Sul Ross State University hosts law enforcement memorial
June 8th, 2017 under Community
By SHAWNA GRAVES
ALPINE — Four names were added to the memorial plaque as Big Bend Area Law Enforcement Officers Association (BBALOEA) gathered on the Sul Ross State University campus mall to honor fallen comrades May 30, and a long-awaited statue was dedicated to the memory of officers lost in the line of duty.
Three officers lost their lives in the line of duty in the Big Bend area in 2016, while one name was added from 2015. The names of 154 fallen officers, dating from 1877, were included in the remembrances.
El Paso Police Department Officer Adrian Arellano was among those added to the roll call this year, as were El Paso Police Department Officer David Ortiz, Border Patrol Agent Jose Daniel Barraza and Border Patrol Agent David Gomez.
Sul Ross President Bill Kibler addressed the annual memorial service, saying, “All of us should call them heroes.”
Kibler expressed gratitude to Big Bend area law enforcement officers and their commitment to make the ultimate sacrifice if necessary.
The ceremonies also fulfilled a long-time goal on behalf of BBALOEA to see a permanent monument erected to honor fallen comrades. A sculpture was created by New Mexico artist Curtis Fort, and installed Nov. 22 in front of the Museum of the Big Bend on the university campus.
The life-size bronze statue, titled “Donde Esta? (Where is he?),” features a riderless horse waiting for the officer that never returns, and represents all the family, friends and coworkers left behind as law enforcement officers go out to face danger, and sometimes never return.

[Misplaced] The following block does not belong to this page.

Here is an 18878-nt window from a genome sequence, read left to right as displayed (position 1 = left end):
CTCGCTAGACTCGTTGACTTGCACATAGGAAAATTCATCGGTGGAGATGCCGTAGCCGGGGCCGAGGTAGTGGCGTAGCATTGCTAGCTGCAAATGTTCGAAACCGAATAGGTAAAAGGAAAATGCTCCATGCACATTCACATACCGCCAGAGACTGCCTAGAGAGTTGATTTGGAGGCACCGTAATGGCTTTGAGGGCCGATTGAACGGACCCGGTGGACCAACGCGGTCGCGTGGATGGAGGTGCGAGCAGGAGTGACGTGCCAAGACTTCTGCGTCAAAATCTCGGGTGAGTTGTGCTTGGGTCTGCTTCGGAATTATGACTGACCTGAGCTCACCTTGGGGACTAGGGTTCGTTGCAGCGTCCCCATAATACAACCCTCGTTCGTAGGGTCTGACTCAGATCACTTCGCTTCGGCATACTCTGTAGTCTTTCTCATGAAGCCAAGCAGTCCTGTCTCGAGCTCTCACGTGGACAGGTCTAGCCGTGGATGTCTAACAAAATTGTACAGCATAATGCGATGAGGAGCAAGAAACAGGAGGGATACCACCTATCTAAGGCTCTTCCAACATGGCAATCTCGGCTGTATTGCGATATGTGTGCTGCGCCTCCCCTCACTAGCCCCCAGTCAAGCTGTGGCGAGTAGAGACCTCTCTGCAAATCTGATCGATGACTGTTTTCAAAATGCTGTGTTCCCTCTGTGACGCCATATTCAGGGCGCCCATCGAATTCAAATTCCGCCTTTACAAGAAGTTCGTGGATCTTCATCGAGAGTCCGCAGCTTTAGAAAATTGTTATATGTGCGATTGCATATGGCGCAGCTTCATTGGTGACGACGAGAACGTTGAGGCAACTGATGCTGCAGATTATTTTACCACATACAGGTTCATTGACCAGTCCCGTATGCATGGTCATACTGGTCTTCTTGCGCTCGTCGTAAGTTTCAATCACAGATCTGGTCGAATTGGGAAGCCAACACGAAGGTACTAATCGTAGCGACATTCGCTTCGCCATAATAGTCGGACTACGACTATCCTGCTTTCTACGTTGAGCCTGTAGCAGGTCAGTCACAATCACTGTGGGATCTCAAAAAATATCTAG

Kibler was honored to see the statue dedicated on campus grounds, saying, “We humbly accept our responsibility for its perpetual care.”
Gary Painter, Sheriff of Midland County, served as master of ceremonies, and Mark Dettman, Chaplain of Midland County Sheriff’s Office, delivered the invocation and benediction. U.S. Navy Veteran and musician Dave Bray sang the National Anthem.
Distinguished Sul Ross alumnus, past BBALOEA President, retired Texas Rangers Captain and former director of law enforcement for the Texas Attorney General’s office, Clete Buckaloo read a statement from Governor Greg Abbott, saying law enforcement officers “epitomize selflessness, courage and honor” and “our state must stand by those who serve and protect.”
Buckaloo thanked the family members of law enforcement, saying, “You make a tremendous sacrifice as well, by being a family member.”
Keynote speaker Will Hurd, Congressman of the 23rd District, acknowledged the dangers facing law enforcement along the 800 miles of border territory in his district, saying they “put their lives on the line every day so we can sleep soundly at night.”
Hurd read the names of the recently fallen officers, and said, “Each of the names on this memorial also represents a law enforcement department. It’s easy to take the role of law enforcement for granted, but our safety is the result of their dedication and work.”
Following remarks, a roll call of 154 fallen officers was made by representatives from 35 local, state and federal agencies.
BBALEOA President and U.S. Border Patrol Watch Commander Michael French and Special Ranger Dave Duncan placed the memorial wreath.
A three-volley salute by the Texas Department of Public Safety Honor Guard was followed by “Taps,” played by Jorge Limon, U.S. Border Patrol Marfa Sector.
The flag folding was conducted by a multi-agency honor guard. The U.S. Border Patrol and Texas Department of Public Safety played the pipes and drums; and the Midland County Sheriff’s Office Mounted Patrol led the riderless horse. The U.S. Customs and Border Protection Air and Marine performed the fly over.
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